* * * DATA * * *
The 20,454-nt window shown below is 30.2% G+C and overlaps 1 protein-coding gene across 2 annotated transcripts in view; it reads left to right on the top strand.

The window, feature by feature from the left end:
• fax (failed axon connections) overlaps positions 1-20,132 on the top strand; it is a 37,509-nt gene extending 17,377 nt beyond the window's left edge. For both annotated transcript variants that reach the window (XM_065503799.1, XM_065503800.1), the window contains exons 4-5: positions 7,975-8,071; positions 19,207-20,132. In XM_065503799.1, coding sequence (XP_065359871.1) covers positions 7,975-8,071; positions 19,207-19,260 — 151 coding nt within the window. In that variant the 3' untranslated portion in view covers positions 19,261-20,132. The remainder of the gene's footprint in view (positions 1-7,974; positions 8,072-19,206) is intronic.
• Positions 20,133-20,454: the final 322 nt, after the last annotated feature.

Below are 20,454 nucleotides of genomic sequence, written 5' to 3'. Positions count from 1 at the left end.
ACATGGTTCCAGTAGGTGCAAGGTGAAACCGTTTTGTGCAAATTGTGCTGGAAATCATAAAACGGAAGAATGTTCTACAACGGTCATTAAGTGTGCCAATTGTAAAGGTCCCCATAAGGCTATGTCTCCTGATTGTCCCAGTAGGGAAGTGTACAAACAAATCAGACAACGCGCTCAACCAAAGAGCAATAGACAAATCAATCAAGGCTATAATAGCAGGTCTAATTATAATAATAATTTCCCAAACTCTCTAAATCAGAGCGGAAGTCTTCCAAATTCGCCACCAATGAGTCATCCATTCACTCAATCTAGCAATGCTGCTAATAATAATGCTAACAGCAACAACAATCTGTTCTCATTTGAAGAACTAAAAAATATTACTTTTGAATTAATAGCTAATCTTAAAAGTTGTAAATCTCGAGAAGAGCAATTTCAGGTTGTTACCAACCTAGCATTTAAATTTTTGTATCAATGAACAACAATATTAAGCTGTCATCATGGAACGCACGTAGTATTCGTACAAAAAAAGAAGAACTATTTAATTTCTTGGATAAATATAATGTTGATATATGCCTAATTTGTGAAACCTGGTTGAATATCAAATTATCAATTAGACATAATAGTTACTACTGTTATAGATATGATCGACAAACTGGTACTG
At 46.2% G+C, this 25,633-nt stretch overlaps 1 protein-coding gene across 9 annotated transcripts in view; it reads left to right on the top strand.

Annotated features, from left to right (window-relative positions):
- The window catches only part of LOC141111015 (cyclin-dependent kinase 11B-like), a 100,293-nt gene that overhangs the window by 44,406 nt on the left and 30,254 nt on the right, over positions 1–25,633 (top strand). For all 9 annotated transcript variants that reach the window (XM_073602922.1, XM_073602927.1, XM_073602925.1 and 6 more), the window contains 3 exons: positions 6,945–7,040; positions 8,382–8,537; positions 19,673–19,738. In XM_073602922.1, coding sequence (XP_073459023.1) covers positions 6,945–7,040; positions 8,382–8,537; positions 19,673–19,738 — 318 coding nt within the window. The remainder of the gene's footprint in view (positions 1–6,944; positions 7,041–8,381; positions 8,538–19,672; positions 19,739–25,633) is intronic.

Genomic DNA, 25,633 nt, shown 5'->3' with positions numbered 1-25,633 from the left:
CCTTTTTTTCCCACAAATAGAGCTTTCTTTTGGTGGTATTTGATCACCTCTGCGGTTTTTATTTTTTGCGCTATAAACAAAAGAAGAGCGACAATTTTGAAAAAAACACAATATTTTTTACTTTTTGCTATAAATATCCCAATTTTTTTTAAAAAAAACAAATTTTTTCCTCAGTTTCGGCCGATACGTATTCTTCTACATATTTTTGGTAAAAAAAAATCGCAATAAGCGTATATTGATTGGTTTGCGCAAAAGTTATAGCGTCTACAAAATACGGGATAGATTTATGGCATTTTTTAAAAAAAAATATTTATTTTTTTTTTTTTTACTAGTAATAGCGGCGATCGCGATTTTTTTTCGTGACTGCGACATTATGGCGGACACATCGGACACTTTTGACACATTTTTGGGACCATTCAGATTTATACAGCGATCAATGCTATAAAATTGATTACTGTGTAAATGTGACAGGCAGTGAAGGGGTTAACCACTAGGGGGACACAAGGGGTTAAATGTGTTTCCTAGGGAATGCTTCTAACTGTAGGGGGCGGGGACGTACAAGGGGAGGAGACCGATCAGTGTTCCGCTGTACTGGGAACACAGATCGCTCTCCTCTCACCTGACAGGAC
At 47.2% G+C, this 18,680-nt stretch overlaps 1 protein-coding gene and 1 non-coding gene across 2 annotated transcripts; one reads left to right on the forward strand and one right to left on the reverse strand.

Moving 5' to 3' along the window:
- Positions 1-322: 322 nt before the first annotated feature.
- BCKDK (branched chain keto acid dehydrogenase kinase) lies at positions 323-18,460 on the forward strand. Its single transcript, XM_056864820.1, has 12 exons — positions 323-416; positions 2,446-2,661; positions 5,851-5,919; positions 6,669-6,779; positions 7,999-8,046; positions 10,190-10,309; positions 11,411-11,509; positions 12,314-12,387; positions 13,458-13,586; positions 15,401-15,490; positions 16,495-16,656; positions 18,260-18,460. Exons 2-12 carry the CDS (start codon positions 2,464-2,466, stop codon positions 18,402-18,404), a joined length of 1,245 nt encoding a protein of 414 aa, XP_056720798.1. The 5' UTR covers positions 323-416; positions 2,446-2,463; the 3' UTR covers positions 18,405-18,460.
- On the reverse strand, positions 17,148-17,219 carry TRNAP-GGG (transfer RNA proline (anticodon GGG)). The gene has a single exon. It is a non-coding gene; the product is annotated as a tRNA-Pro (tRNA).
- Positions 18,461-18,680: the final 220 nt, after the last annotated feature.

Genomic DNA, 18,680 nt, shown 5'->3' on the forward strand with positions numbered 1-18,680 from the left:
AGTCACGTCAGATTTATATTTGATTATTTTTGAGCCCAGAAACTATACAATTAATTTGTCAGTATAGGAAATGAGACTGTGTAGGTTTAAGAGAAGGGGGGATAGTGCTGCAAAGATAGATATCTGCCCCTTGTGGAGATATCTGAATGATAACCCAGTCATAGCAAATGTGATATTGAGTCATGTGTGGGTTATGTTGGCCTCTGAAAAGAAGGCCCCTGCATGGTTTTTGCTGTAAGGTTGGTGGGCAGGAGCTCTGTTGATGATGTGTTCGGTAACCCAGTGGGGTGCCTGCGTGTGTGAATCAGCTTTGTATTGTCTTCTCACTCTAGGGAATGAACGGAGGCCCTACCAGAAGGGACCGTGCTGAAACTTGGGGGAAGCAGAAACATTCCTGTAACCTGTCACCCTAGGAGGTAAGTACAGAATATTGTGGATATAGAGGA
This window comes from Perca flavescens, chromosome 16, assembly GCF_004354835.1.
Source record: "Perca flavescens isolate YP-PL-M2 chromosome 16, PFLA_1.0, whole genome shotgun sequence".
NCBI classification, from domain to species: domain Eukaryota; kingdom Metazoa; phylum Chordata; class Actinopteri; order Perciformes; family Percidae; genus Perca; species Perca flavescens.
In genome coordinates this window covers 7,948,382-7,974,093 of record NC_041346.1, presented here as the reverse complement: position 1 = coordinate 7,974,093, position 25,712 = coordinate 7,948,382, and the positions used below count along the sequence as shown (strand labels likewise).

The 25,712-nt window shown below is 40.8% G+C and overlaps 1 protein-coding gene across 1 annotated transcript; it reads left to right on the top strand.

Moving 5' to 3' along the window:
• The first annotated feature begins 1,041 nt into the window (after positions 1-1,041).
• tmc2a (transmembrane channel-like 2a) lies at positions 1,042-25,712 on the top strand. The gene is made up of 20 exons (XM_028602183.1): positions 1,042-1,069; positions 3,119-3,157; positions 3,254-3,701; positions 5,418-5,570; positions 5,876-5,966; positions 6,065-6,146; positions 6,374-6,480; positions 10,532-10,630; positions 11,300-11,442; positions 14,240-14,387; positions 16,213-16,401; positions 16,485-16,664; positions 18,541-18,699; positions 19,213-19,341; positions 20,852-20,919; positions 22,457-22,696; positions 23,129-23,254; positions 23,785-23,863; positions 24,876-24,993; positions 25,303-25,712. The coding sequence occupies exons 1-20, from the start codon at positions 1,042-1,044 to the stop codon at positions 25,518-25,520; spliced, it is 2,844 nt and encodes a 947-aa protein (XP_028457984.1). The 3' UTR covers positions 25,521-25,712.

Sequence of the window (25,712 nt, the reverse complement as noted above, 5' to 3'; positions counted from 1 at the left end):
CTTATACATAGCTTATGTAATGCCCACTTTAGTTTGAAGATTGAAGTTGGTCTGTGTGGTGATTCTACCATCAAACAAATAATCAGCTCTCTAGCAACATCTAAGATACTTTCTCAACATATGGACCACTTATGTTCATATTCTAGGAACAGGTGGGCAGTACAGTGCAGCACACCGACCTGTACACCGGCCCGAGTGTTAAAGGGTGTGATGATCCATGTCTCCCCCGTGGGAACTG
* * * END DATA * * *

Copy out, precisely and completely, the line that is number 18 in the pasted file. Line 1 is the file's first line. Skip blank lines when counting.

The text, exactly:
Genomic DNA, 18,680 nt, shown 5'->3' on the forward strand with positions numbered 1-18,680 from the left: